Most operations are either fee-based or considered “essential” and are therefore expected to proceed normally.
Barring passage of an eleventh-hour spending bill, the current continuing resolution will expire on January 20 and the US government will face a shutdown, closing all non-essential discretionary federal programs until Congress appropriates additional funds.
Based on normal shutdown procedures and how related agencies have handled similar situations in the past, here is how we expect a shutdown would impact immigration matters.
Adjudications at US Citizenship and Immigration Services (USCIS), the agency at the US Department of Homeland Security that reviews nonimmigrant and immigrant petitions and applications for immigration benefits, is fee-funded, and should continue on a normal schedule. Visa processing at US Department of State consular posts would likely not be affected for the same reason, at least initially, though an extended shutdown could lead to a suspension of services other than emergency support for US citizens. If posts are forced to scale back, past experience suggests that visa applications may be affected first. During the 1995 and 1996 shutdowns, which together lasted 27 days, an estimated 20,000–30,000 visa applications went unprocessed every day. Officers with US Customs and Border Protection and Immigration and Customs Enforcement are “essential” personnel, which means these agencies should also operate on a normal schedule.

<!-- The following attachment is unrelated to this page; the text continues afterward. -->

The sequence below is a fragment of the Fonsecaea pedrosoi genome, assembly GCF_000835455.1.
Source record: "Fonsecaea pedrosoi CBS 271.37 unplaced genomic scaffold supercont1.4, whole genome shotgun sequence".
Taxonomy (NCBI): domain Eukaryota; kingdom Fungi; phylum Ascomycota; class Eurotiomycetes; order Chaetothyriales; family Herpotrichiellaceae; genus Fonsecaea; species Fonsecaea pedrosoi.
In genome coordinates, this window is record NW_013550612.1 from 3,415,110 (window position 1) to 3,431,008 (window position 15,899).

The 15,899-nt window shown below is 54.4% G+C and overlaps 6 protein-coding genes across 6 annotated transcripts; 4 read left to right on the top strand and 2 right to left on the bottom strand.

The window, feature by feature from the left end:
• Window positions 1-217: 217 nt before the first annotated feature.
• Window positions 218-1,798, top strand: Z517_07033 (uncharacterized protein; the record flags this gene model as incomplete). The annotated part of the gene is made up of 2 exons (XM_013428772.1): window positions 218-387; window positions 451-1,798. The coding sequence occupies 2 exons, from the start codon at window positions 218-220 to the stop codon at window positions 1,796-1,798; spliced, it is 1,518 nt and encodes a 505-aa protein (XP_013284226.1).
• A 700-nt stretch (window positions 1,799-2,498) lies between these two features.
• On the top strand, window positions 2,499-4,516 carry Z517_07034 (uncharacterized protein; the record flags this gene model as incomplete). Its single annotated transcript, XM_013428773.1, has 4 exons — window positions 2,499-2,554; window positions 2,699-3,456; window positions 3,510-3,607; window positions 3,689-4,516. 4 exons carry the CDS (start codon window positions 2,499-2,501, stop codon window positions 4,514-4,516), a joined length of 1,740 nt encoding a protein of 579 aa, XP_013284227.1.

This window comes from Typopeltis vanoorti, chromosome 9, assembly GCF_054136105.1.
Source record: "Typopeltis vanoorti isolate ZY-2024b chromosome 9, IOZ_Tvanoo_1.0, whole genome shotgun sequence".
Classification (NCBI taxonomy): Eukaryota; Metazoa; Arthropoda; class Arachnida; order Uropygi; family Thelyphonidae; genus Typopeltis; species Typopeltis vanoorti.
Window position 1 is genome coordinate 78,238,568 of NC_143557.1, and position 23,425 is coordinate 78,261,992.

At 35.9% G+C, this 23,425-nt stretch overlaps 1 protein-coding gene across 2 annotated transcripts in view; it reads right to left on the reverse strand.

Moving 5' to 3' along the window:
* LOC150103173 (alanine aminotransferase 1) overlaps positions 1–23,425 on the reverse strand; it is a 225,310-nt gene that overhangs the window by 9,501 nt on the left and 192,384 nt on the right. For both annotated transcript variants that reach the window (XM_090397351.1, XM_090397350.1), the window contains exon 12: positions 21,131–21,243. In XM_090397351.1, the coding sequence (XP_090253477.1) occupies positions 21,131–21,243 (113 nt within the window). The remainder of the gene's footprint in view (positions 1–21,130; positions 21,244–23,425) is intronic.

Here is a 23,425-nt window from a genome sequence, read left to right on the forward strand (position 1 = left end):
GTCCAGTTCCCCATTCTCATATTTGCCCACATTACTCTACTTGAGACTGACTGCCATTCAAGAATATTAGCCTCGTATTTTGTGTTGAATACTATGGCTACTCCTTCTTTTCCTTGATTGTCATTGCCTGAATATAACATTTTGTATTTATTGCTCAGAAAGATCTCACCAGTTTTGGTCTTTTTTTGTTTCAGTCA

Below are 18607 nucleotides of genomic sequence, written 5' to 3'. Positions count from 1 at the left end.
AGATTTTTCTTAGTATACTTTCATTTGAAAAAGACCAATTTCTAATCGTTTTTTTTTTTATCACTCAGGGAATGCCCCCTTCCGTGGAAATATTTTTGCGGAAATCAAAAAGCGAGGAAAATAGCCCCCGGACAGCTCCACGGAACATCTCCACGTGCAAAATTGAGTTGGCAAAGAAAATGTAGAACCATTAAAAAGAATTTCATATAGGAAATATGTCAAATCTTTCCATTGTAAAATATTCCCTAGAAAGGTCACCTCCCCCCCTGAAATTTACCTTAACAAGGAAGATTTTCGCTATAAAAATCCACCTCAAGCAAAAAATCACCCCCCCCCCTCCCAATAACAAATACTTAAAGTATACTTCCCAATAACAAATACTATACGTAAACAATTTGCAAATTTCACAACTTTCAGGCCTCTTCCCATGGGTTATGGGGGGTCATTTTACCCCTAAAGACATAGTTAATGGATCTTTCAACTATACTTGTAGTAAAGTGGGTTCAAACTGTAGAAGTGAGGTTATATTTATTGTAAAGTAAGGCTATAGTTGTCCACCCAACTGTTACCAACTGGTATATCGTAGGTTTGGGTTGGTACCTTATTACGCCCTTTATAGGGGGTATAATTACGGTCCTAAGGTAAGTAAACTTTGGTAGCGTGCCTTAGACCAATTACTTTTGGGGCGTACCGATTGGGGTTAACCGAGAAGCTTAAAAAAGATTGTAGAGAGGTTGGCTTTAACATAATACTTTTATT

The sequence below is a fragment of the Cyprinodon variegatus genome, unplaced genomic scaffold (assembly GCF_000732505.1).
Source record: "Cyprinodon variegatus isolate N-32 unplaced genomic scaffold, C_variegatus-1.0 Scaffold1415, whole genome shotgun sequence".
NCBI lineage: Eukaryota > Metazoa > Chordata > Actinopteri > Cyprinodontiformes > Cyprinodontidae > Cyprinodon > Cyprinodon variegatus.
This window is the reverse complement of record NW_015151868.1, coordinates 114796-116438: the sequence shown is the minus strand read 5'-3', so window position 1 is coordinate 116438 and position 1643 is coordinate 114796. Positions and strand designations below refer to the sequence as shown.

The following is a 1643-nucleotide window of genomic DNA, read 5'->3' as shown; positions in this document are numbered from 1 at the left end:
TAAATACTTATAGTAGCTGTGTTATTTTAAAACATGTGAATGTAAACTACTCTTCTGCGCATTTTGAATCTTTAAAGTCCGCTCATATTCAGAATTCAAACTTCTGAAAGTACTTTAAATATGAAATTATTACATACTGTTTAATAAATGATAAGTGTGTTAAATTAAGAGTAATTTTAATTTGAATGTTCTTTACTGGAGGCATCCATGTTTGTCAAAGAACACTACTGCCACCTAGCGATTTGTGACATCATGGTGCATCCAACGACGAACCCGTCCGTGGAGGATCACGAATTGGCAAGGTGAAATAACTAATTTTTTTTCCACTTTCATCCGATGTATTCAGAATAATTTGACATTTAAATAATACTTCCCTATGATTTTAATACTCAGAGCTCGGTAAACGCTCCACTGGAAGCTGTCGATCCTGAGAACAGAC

An important exception is the temporary and permanent labor certification function at the Office of Foreign Labor Certification (OFLC) with the US Department of Labor. These are feeless applications, and in the case of a shutdown, OFLC will cease processing applications entirely, and associated personnel will not be available to respond to inquiries until the office reopens. All petitions with USCIS that require a certified Labor Condition Application (H-1B, E-3, and H-1B1) will therefore be impacted even if processing at USCIS is not affected. This may impact employers’ ability to file timely extensions in certain visa classifications. Employers’ inability to file applications for permanent labor certification (PERM) may also carry additional consequences. For example, PERM applications must be filed within six months of certain labor market recruitment activities. Similarly, H-1B extensions beyond the sixth year often rely on a provision of the American Competitiveness in the Twenty-first Century Act that permits such extensions when a PERM filed on behalf of the beneficiary has been pending for more than 365 days.